This potato latkes recipe uses the ratio of one onion + one tablespoon of flour for every four potatoes.
The salt and pepper measurements or more of a suggestion. I love salt, so I sometimes use more than the recipe calls for. You’ll find what works for you and your people.
How to make latkes
First, grate the potatoes and onions together. I wish my grandparents were around to see how much easier it is now to make this latkes recipe using the grater attachment of a food processor. This handy tool cuts the prep time by 80%. It’ll be your best friend when it comes to preparation!
If you don’t have one, a box grater still works just fine, and allows for more family togetherness and memory making (looking on the bright side).
There will be some excess moisture in the bowl, and don’t even worry about draining it. (Other recipes may tell you to drain the liquid. Don’t listen).
Stir in the flour, salt and pepper, and you’re ready to fry!
Grab a large skillet and fill it with at least 1/2 inch of oil. When you drop the batter into the hot pan, use the back of a spoon to press down slightly and form the shape of the latke.
Watch your latkes closely while they’re frying. When they get nice and golden and crispy around the edges, that’s when you’ll know to flip them.
And like any other kind of pancake, these Jewish potato pancakes get better with practice.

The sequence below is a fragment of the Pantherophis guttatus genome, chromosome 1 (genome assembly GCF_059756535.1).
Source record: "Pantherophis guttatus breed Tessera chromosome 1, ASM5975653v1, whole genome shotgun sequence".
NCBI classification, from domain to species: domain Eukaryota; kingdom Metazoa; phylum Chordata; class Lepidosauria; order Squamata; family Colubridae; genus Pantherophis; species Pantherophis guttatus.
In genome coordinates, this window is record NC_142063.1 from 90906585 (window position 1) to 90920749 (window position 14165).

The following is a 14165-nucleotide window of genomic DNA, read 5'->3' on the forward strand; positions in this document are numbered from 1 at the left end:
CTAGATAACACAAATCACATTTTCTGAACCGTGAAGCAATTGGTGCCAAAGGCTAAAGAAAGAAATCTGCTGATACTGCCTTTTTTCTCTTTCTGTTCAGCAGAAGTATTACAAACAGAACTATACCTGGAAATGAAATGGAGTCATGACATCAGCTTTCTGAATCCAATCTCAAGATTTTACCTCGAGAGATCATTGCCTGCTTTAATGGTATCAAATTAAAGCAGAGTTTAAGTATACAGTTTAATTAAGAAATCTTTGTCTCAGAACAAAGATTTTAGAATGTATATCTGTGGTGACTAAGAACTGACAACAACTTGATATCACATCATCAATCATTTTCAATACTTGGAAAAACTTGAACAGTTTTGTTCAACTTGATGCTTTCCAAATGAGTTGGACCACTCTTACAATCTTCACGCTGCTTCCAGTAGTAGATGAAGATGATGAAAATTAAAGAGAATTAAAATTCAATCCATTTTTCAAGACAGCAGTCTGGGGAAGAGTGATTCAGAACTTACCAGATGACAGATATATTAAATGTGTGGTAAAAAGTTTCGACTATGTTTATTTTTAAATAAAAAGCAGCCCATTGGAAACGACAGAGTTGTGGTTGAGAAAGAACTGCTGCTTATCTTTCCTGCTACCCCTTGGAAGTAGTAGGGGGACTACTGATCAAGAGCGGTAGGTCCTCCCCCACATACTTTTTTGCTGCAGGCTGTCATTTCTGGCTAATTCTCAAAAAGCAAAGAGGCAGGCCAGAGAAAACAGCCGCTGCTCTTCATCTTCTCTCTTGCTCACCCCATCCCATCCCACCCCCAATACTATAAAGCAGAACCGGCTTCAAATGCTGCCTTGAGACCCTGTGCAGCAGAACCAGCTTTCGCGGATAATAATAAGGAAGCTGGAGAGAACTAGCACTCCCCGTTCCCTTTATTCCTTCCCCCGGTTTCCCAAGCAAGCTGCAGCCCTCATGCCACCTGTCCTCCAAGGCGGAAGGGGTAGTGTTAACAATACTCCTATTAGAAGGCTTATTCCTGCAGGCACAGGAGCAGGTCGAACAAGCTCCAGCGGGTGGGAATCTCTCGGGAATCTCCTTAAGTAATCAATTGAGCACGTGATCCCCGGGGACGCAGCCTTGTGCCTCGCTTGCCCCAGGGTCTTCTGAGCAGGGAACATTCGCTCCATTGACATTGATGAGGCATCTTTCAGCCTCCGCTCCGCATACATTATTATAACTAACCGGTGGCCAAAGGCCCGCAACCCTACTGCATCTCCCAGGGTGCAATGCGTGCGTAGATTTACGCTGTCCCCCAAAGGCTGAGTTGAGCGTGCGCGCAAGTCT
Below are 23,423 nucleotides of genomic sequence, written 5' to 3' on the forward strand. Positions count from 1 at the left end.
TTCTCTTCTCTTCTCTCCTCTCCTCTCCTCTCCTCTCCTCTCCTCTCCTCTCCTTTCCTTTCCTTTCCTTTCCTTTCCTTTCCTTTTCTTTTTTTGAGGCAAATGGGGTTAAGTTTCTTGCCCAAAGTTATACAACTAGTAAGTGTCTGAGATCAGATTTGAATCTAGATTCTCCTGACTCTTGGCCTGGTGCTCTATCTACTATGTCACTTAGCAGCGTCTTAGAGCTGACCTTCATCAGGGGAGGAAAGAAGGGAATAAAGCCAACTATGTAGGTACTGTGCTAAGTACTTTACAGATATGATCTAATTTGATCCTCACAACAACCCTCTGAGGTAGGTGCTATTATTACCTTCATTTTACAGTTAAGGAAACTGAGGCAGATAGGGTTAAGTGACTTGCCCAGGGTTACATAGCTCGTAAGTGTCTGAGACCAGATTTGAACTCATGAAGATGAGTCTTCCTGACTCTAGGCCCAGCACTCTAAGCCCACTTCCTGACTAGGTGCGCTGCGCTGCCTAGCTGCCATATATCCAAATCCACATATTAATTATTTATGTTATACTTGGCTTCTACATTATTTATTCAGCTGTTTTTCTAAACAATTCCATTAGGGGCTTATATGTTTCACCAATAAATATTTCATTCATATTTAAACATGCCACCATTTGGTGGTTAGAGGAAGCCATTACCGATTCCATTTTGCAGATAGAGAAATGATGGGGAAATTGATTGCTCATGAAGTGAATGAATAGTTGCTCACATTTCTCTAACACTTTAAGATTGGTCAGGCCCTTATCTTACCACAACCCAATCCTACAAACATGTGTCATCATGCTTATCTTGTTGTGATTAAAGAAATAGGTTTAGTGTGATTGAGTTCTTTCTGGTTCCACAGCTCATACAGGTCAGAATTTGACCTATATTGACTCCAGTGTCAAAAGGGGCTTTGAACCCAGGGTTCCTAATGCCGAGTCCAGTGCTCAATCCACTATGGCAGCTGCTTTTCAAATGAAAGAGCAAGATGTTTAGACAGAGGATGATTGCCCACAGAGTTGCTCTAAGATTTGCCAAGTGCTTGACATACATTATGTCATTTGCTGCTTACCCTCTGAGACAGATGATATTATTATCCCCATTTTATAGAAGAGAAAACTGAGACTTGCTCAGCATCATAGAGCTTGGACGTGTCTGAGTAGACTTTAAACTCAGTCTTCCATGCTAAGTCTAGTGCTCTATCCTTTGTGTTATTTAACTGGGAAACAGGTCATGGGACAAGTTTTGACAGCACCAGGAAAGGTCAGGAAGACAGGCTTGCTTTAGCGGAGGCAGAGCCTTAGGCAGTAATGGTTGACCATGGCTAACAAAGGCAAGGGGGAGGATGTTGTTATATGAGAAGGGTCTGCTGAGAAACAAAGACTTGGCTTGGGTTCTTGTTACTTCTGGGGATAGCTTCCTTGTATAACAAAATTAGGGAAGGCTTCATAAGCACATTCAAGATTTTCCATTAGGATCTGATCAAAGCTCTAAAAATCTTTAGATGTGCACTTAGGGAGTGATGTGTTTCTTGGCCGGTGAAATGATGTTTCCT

What are the best potatoes for making latkes?
Plain old russet potatoes are the best potatoes for making latkes. Not only are they starchy, but they’re relatively dry, as compared to a creamier kind of potato like a Yukon gold.
We need crispy latkes here, my people! Russets are the right answer.
Latkes vs. Potato Pancakes
Aren’t they the same? Well, yes. And no.
The term “potato pancake” is a broader term that can involve using either raw or pre-cooked (even mashed) potatoes and often call for more fillers and binders like bread crumbs and eggs.
Latke recipes use raw, grated potatoes and very little filler.
So, all latkes are potato pancakes but not all potato pancakes are latkes.
Latkes vs. Hashbrowns
Hash browns are basically shredded potatoes in their loose form. Latkes are shredded potatoes that have been formed into a pancake and fried.